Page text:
When news first emerged that Agriculture Culture Minister Barry Cowen had been banned from driving for being over the legal alcohol limit in 2016, it was a story of personal embarrassment for the veteran TD, painful memories for families who lost loved ones to drink-driving and a political headache for the Taoiseach.
Mr Cowen's Dáil address last Tuesday seemed to draw a line under the issue, until Sunday's events, which led to a government minister accusing An Garda Síochána of a criminal act.
If it wasn't serious enough last week, it's now developed into a saga which threatens the credibility and possible future of a minister just two weeks into the job.
When Barry Cowen was stopped at a checkpoint in Kilshanroe, near Carbury in Co Kildare in September 2016, he was over the legal alcohol limit for driving a car. Of that, there is no dispute.
Mr Cowen says his reading was "marginal" but accepted his three-month driving ban. At the time, and for his entire time driving previously, Mr Cowen was in possession of a learner permit and not a full driver's licence.
Though he was accompanied by a fully-licensed driver on the night he was banned, Mr Cowen has admitted to driving unaccompanied during the period he held the permit.
What is in dispute is the nature of Mr Cowen being stopped at the checkpoint.
The Sunday Times reported that the garda record of the stop says that Mr Cowen attempted a u-turn and tried to drive away from the garda checkpoint. If true, it would mean that Mr Cowen was guilty of a much more serious offence than a marginally failed breathalyser.
However, Mr Cowen says the record leaked to the newspaper is "incorrect".
"I did not evade, or attempt to evade, a Garda. Such an act would constitute a serious criminal offence and I was not charged with such an offence. On being informed of its existence I sought a copy of this incorrect record and am taking steps under the Data Protection Act to have it corrected."
While Mr Cowen suggested that An Garda Síochána had begun a criminal investigation into the matter, a spokesperson said that the force had begun a "preliminary examination to ascertain whether an investigation should be held into whether a third party had access to information related to an individual."
The outcome of any such an investigation could have major ramifications for this newly-installed government as the results become focused to the point of being binary. Either Mr Cowen tried, as the Garda report is claimed to have said, to evade a checkpoint or the gardaí got it wrong either accidentally or otherwise.
If Mr Cowen tried to evade a checkpoint, the question becomes why? He says he was accompanied by a fully-licensed driver and that the result was him being marginally over the limit, meaning he had no reason at the time to try to avoid contact with gardaí.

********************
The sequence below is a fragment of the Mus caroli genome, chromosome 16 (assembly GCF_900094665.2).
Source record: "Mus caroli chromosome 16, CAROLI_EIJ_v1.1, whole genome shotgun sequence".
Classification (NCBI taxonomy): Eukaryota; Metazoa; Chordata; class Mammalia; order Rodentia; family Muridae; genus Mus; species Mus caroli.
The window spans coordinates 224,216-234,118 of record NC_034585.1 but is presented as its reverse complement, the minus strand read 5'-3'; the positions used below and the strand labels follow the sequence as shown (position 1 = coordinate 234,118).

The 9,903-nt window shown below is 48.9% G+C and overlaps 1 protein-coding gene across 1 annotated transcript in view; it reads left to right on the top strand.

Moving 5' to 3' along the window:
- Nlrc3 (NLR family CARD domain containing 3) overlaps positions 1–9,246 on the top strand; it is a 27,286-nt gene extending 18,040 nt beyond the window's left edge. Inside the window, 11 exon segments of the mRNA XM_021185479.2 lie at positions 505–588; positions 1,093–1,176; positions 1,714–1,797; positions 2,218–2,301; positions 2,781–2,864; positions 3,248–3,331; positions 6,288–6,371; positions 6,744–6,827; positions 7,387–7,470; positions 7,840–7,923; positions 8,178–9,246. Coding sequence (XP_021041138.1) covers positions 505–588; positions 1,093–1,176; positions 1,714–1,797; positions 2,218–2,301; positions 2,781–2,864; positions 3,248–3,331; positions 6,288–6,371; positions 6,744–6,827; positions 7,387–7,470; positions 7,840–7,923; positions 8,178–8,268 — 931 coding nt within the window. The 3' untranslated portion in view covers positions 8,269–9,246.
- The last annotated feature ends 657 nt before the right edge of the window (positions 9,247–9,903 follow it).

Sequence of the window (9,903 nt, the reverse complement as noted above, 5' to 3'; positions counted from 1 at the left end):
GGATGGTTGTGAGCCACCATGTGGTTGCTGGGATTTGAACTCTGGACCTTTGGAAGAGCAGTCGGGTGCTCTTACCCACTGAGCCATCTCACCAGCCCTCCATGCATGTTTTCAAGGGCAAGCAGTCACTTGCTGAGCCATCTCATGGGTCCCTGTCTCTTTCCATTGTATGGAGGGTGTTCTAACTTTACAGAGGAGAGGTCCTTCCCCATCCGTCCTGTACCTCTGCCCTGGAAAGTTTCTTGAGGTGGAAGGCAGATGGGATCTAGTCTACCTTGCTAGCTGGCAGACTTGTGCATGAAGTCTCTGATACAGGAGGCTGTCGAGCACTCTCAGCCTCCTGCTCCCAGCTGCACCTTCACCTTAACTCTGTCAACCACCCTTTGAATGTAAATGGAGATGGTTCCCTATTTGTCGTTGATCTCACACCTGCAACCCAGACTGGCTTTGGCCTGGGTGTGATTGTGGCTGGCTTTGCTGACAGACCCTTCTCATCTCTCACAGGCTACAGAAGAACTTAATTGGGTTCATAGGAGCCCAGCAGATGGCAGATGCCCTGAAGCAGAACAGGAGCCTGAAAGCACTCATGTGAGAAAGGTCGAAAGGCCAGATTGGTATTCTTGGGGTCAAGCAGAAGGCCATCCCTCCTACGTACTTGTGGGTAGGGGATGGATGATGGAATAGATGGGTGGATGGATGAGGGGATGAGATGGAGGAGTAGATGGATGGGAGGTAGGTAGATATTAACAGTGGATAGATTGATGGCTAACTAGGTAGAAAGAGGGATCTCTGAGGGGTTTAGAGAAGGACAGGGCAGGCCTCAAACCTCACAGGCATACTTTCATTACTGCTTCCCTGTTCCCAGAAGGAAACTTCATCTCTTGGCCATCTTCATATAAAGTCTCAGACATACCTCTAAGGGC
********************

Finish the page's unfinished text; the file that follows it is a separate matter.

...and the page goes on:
If the Pulse record of events is as was reported by the Sunday Times, and Mr Cowen has insisted it isn't, then not only is his personal reputation on the line but possibly his political career as well.
Mr Martin and Mr Cowen have travelled a long road to office together, to the point where Mr Martin said that he had not asked Mr Cowen if he had any issues which might cause embarrassment in his closet when he appointed him to Cabinet. Mr Martin said that he had "assumed" Mr Cowen's slate was clean.
For a Taoiseach barely in the job, facing a pandemic, a recession and a wide coalition government, parts of which are now calling for clarity on Mr Cowen's actions, the timing could hardly be worse.
However, on the other side, the consequences if Mr Cowen is right could go even further.
If the Laois-Offaly TD is correct, then the Garda account of his ban is wrong and the questions could lead as far as a tribunal, some suggest.
The offence the report suggests, that Mr Cowen performed a u-turn with the aim of avoiding a Garda checkpoint is both serious and not open to much interpretation - either he did or he didn't.
If the account is wrong - why? Was it a genuine error during the inputting of the information into the Pulse system? Or, as Mr Cowen has suggested, was it intentional?
If the record suggests Mr Cowen was suspected of a more serious offence, why wasn't he arrested and charged as such?
Then there is the issue of the leak. Any journalist can tell you that An Garda Síochána is not a watertight organisation and is largely the better for it at times. But Mr Cowen, as do the public, has a right to believe that the private information the force holds on them will remain private.
Garda access of the Pulse system has a long and tangled history. In 2014, an audit of the system said that gardaí had been guilty of "idle curiosity" and "general snooping" when accessing the records of a model, a GAA player and three media figures incorrectly.
Former justice minister Alan Shatter said the system was used as "some sort of social website that they could look up for gossip purposes".
In 2017, a garda was convicted of passing on details from the system to a third party and another had used the system to look up details of a new girlfriend.
But there has been a tightening up in recent years.
Commissioner Drew Harris has referred the matter to the Garda Síochána Ombudsman's Commission (GSOC) to investigate whether anything illegal occurred when the file was passed on to the Sunday Times.
Mr Cowen already believes that there has been, saying that "[t]his incorrect Garda record can only have come into the possession of the newspaper through a criminal act".
It is this assertion that Mr Cowen has staked both his personal reputation and political career on - if the Garda report was accurate, Mr Martin would have no option but to sack the minister.
What began as a story of an historical three-month driving ban, has become a member of the government accusing An Garda Síochána of criminality. That is, in and of itself, quite extraordinary.
But whoever is right, it will cause major headaches for the Government.